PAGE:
A High Holiday story

September 2017
by Joanne Cohen

A true high holiday story and delicious recipe in loving memory of my wonderful talented gourmet parents, Shirley Cohen (1936-1990) and Saul Cohen (1929-2012) of Hamilton Kosher. For a perfect multimedia experience, read this story while playing “Autumn Leaves” by Nat King Cole or Chet Baker on YouTube and eating the cake I’ve described below. 

When I was growing up in Hamilton, there were always special cakes and special foods for every Jewish holiday and occasion. My parents were early ‘foodies’ renowned for their kosher Jewish gourmet cuisine at Hamilton Kosher and at home, where our holiday meals with family and friends were loving, lavish, and legendary.  

In those days, before anyone cared about cholesterol or calories, people would have third helpings, and the holidays were always my parents’ finest hour.  For as long as I can remember, I would watch gourmet cooking shows with my mother, including The Galloping Gourmet, and Julia Child, and she would clip and customize recipes from all the women’s magazines, including Cuisine and Gourmet. 

I can still hear my mother joking with me in our perpetual seats at the Adas Israel, during long high holiday services, as she passed Chiclets and Kleenex to us while we sat stiffly in our shiny new dress shoes and pressed holiday outfits. Mom would occasionally get me in trouble with sanctimonious souls who shushed me, after she made me laugh long and loud at her jokes that she’d really rather be having a root canal, complete with dental and drilling sounds. I would amaze Mom at my ability to find our place to the word in the prayer book, the moment we walked in.

Our HHA tuition was well spent.  I’m sorry that I took as many breaks from the sanctuary as I did, and didn’t spend more time sitting and joking with Mom, who sometimes held our family fort in Row V alone. I miss her conversation more than anyone’s. 

I can still see my father’s radiant smile in his suit and bright white tallis when he’d come to the women’s section to visit with us and confirm travel arrangements to and from shul, and be greeted warmly by our family and his women customers in the neighbouring seats. 

There was an aura of haimishness and holiness in our house, at the butcher shop, around the holiday table, and in our high holiday preparations, which usually began in August of each year -- shopping for our high holiday outfits, back-to-school preparations, amid my usual anxieties about passing exams scholarly and spiritual at the Hamilton Hebrew Academy and Adas Israel.  I was always more interested in sports and school supplies than the latest fashions, yet was always pleased by my parents’ surprised smiles when I appeared rather elegantly and presentably for shul after all.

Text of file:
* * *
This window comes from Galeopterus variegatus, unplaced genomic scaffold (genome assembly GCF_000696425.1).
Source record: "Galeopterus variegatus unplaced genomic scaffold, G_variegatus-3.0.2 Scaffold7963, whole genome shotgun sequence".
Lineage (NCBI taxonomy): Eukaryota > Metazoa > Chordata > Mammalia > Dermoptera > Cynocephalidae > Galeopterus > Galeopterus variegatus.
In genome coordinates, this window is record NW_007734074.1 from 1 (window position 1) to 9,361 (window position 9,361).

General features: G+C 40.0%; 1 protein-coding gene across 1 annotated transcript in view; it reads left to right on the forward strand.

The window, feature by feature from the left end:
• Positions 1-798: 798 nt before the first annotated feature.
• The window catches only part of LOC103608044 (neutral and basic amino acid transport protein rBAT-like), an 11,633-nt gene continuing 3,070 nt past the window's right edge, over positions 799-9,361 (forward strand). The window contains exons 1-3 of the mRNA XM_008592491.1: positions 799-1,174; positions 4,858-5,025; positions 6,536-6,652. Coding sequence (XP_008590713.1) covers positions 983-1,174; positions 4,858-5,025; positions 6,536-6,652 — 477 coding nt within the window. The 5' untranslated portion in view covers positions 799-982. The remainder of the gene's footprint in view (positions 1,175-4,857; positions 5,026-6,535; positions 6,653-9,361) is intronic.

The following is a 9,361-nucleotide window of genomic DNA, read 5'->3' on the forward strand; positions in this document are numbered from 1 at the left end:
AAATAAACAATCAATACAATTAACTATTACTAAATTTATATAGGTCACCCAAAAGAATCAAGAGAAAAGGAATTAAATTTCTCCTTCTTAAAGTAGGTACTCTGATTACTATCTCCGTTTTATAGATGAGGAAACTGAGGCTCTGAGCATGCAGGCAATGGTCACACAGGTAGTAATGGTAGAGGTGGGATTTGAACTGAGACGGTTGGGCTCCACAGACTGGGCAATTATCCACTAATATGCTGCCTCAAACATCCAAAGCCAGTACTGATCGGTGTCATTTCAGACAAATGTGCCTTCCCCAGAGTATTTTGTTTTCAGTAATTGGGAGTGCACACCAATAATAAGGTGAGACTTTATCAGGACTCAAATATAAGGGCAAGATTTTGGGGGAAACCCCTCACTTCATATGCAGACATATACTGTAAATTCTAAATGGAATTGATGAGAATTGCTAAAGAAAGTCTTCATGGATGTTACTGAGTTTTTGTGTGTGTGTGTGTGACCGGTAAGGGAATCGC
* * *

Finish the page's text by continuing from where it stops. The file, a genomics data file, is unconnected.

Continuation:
My mother was a true mid-20th century suburban Jewish mother and homemaker, who regarded her role as a profession, and excelled in it. I have written in the Jewish Women’s Forum in 1994 that, although my generation of women has tended to pursue work outside the home and equal participation within the shul and Jewish life, the contributions of our traditional mothers and grandmothers to Jewish life and culture in the home are at least as important to Jewish continuity as the more public contributions of men in Jewish synagogue and communal life and ritual, and that women’s contributions need to be re-valued and celebrated.  As Gertrude Stein once wrote during the Holocaust and World War II, “There is altogether too much fathering going on.” Who celebrates the Jewish mother? We all should.

Mom ruled the home, and Dad ruled the butcher shop. Mom’s large North American sedan would navigate the streets of Hamilton on set routes to school, shul, the butcher shop, shopping centres and grocery stores, drycleaners, bookstores, pharmacies and fruit markets, with occasional stops for our dentist and medical appointments. Mom claimed the car knew the way by itself, and until she got glasses, she was convinced that she couldn’t read Hamilton’s road signs because of Steeltown smog. “Why is this city so dirty?” she’d ask.  

I came home from shul one day when I was 10 and raved about the honey cake I had tasted.  Mom found a recipe (copied below) and customized it just for me. That was their way – my parents would watch and listen for our yearnings and talents, and then surprise us by exceeding our wildest dreams.   

Mom would pack our nutritional lunches for school and summer camp with huge slices of homemade cakes -- Sour Cream Coffee Cake, Marble Cake, Chocolate Applesauce Cake, Apple Cake, Date Squares, and then her famous Courvoisier Honey Cake.  We were legendary with our friends for our delicious snacks on the starving late HHA school bus route home.

By the time I was in high school, Mom’s Rosh Hashana Honey Cake was an institution.  No high holiday season was complete without it, and it made for a perfect breakfast in one’s suit with coffee before shul, and a perfect dessert at our holiday meals. She would use a Bundt pan and loaf pans and bake at least half a dozen by mid August of each year.